A new report from The Intercept shows that the NSA and FBI specifically targeted five prominent Muslim-Americans for surveillance, including a former Bush administration official. Glenn Greenwald hinted that a big scoop was on the way last week, but delayed its publication pending new reporting.

NSA documents provided to Greenwald and Murtaza Hussain, his co-writer, by Edward Snowden contain the email addresses of Faisal Gill, Asim Ghafoor, Hooshang Amirahmadi, Agha Saeed, and Nihad Awad on a list of targets for spying that also includes several Americans suspected of terrorist activity.

Gill served as a policy advisor to the Department of Homeland Security during the Bush administration and was the Republican nominee for a seat in the Virginia House of Delegates in 2007. Ghafoor is an attorney who once staffed former Texas Congressman Ciro Rodriguez and later represented several controversial clients in court, including Osama bin Laden's brother-in-law. Saeed and Awad are both activists for civil rights for Muslim-Americans, and Amirahmadi teaches international relations at Rutgers University. None of them are terrorists, and all have "led highly public, outwardly exemplary lives," as Greenwald and Hussain write.

It's unclear which, if any, of the men targeted were approved in a Foreign Intelligence Surveillance Court, but Greenwald and Hussain argue that the spying is problematic whether it was deemed legal or not:

Indeed, the government's ability to monitor such high-profile Muslim-Americans—with or without warrants—suggests that the most alarming and invasive aspects of the NSA's surveillance occur not because the agency breaks the law, but because it is able to exploit the law's permissive contours. "The scandal is what Congress has made legal," says Jameel Jaffer, an ACLU deputy legal director. "The claim that the intelligence agencies are complying with the laws is just a distraction from more urgent questions relating to the breadth of the laws themselves."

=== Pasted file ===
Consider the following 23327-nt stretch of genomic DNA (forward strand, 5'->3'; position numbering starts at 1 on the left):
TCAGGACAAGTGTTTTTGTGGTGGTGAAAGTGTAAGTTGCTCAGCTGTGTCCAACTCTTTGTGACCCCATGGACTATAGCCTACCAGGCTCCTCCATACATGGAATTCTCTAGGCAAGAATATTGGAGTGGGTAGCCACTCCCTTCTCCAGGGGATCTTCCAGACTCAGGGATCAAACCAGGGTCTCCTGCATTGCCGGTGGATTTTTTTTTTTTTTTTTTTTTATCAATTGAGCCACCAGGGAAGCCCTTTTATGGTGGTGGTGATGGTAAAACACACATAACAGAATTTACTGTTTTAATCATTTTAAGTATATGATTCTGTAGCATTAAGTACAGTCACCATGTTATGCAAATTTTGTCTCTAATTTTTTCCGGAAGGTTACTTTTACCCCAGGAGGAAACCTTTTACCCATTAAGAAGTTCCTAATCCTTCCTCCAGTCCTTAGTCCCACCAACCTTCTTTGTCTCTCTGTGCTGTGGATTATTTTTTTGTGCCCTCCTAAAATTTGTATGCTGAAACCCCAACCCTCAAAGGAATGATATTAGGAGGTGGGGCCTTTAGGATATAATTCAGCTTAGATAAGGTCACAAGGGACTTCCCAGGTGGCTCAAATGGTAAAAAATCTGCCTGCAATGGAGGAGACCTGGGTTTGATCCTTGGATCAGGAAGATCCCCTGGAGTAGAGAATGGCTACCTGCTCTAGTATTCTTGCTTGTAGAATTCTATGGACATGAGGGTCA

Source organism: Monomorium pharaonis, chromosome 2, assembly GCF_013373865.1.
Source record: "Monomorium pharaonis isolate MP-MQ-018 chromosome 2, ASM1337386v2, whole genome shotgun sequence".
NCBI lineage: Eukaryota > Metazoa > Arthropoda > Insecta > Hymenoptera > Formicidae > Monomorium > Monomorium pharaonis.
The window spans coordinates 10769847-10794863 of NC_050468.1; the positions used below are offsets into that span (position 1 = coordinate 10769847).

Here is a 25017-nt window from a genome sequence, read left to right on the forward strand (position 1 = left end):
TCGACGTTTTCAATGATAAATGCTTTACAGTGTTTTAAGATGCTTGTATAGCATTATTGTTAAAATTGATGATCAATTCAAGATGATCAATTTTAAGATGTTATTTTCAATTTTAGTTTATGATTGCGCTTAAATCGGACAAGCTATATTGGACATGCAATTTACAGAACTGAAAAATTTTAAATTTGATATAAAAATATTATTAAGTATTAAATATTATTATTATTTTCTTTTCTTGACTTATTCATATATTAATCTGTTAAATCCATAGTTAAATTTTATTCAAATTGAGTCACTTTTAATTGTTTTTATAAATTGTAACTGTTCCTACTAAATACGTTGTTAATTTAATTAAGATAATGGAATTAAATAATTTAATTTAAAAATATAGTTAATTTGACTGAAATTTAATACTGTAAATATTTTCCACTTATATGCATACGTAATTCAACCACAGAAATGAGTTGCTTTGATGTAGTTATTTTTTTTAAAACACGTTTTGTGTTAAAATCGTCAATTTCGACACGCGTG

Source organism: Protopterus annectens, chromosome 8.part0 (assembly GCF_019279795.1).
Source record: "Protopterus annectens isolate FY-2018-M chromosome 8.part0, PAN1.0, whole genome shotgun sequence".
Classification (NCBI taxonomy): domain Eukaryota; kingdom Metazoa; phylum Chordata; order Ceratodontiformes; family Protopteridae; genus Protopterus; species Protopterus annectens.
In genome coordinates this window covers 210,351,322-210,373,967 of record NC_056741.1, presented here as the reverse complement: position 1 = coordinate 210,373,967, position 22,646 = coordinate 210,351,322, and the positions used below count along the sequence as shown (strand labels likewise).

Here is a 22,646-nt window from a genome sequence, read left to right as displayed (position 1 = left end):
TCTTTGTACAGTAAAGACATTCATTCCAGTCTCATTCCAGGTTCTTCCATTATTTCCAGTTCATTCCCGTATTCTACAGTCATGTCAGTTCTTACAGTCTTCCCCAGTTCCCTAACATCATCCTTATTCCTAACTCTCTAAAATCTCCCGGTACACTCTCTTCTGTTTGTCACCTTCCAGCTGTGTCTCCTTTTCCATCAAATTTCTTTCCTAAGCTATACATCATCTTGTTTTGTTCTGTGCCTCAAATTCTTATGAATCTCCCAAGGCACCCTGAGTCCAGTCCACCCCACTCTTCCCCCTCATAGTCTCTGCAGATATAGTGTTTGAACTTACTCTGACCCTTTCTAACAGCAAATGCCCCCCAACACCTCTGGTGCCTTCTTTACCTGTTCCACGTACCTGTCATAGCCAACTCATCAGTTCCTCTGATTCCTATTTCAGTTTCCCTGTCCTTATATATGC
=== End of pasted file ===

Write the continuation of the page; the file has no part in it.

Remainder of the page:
The authors also came across stunning racism and Islamophobia in their research. A 2005 instructional document for formatting memos about surveillance targets uses the name "Mohammed Raghead" as a placeholder, and John Guandolo, a former FBI counterterrorism official who was active at the time of the five men's surveillance, revealed McCarthyesque paranoia about Islam in an interview with the Intercept.

To hear Guandolo tell it, Faisal Gill, the former homeland security official under Bush, was "a major player in the Muslim Brotherhood in the United States." Asim Ghafoor, Gill's fellow attorney, is "a jihadi" who was "directly linked to Al Qaeda guys" simply because of his representation of the Al Haramain Foundation. "He had knowledge of who they were and what they were doing," Guandolo says. (Such logic would subject every lawyer representing defendants accused of terrorism to government surveillance.) To Guandolo, Agha Saeed was yet another secret operative for the Muslim Brotherhood. "He's a pretty senior guy with them," Guandolo says, "affiliated with several groups." ("That's a big lie," Saeed says, "and given my life history, absurd" because he has "always been a leftist.")

Guandolo also believes that CIA director John Brennan is a secret Muslim working as a Saudi double agent.

Several of the men on the list believe they were targeted specifically because of their Muslim heritage and expressed anger at the spying. Gill, a self-identified "Reagan-loving Republican," said the revelations are enough to show that U.S. surveillance policy needs to change.

"If somebody like me could be surveilled, then [there are] other people out there I can only imagine who are under surveillance.

"I went to school here as a fourth grader – learned about the Revolutionary War, learned about individual rights, Thomas Jefferson, all these things," he continues. "That is ingrained in you – your privacy is important. And to have that basically invaded for no reason whatsoever – for the fact that I didn't do anything – I think that's troubling. And I think that certainly goes to show how we need to shape policy differently than it is right now."

And Awad argued that all Americans should be concerned for their privacy.

"I think all Americans should be worried about NSA surveillance and the targeting of American Muslims," Awad says. "Because if it is American Muslims today, it is going to be them next. "

As Margaret Hartmann notes at the Daily Intel, the allegations provide legal fuel for cases against surveillance of Americans in addition to exposing potential prejudices in the way it is carried out.

"For years, the government has succeeded in having such challenges dismissed on the ground that the various plaintiffs lack standing to sue because they could not prove that they were personally targeted," Greenwald and Hussain write. Now there's proof.

[Image via The Intercept]